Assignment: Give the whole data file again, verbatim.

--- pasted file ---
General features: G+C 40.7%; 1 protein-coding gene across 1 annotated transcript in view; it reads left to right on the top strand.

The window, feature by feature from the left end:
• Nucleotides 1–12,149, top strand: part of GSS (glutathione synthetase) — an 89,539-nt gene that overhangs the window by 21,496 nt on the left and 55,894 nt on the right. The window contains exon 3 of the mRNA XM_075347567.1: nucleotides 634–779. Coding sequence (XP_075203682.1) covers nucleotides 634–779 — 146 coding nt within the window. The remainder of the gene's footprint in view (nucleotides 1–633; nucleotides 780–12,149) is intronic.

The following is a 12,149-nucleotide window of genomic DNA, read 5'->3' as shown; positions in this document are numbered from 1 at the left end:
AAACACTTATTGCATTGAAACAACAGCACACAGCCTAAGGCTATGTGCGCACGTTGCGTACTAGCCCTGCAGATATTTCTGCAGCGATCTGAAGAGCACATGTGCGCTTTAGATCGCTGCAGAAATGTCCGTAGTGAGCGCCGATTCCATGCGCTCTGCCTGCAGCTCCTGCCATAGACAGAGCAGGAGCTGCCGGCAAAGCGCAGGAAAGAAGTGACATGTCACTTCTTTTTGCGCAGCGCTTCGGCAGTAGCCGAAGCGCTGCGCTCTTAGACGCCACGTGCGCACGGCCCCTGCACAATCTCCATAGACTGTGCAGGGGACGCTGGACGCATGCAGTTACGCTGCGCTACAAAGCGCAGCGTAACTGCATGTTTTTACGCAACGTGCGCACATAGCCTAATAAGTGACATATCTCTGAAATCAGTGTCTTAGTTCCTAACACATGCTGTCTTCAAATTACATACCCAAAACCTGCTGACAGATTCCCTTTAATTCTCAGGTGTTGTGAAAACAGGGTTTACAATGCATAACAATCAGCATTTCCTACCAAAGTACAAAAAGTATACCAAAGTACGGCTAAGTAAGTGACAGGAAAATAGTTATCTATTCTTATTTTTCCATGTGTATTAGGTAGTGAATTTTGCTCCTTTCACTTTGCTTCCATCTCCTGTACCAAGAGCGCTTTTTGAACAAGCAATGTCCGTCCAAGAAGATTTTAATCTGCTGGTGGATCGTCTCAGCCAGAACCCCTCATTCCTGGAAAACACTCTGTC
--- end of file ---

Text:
General features: G+C 40.7%; 1 protein-coding gene across 1 annotated transcript in view; it reads left to right on the top strand.

The window, feature by feature from the left end:
• Nucleotides 1–12,149, top strand: part of GSS (glutathione synthetase) — an 89,539-nt gene that overhangs the window by 21,496 nt on the left and 55,894 nt on the right. The window contains exon 3 of the mRNA XM_075347567.1: nucleotides 634–779. Coding sequence (XP_075203682.1) covers nucleotides 634–779 — 146 coding nt within the window. The remainder of the gene's footprint in view (nucleotides 1–633; nucleotides 780–12,149) is intronic.

The following is a 12,149-nucleotide window of genomic DNA, read 5'->3' as shown; positions in this document are numbered from 1 at the left end:
AAACACTTATTGCATTGAAACAACAGCACACAGCCTAAGGCTATGTGCGCACGTTGCGTACTAGCCCTGCAGATATTTCTGCAGCGATCTGAAGAGCACATGTGCGCTTTAGATCGCTGCAGAAATGTCCGTAGTGAGCGCCGATTCCATGCGCTCTGCCTGCAGCTCCTGCCATAGACAGAGCAGGAGCTGCCGGCAAAGCGCAGGAAAGAAGTGACATGTCACTTCTTTTTGCGCAGCGCTTCGGCAGTAGCCGAAGCGCTGCGCTCTTAGACGCCACGTGCGCACGGCCCCTGCACAATCTCCATAGACTGTGCAGGGGACGCTGGACGCATGCAGTTACGCTGCGCTACAAAGCGCAGCGTAACTGCATGTTTTTACGCAACGTGCGCACATAGCCTAATAAGTGACATATCTCTGAAATCAGTGTCTTAGTTCCTAACACATGCTGTCTTCAAATTACATACCCAAAACCTGCTGACAGATTCCCTTTAATTCTCAGGTGTTGTGAAAACAGGGTTTACAATGCATAACAATCAGCATTTCCTACCAAAGTACAAAAAGTATACCAAAGTACGGCTAAGTAAGTGACAGGAAAATAGTTATCTATTCTTATTTTTCCATGTGTATTAGGTAGTGAATTTTGCTCCTTTCACTTTGCTTCCATCTCCTGTACCAAGAGCGCTTTTTGAACAAGCAATGTCCGTCCAAGAAGATTTTAATCTGCTGGTGGATCGTCTCAGCCAGAACCCCTCATTCCTGGAAAACACTCTGTC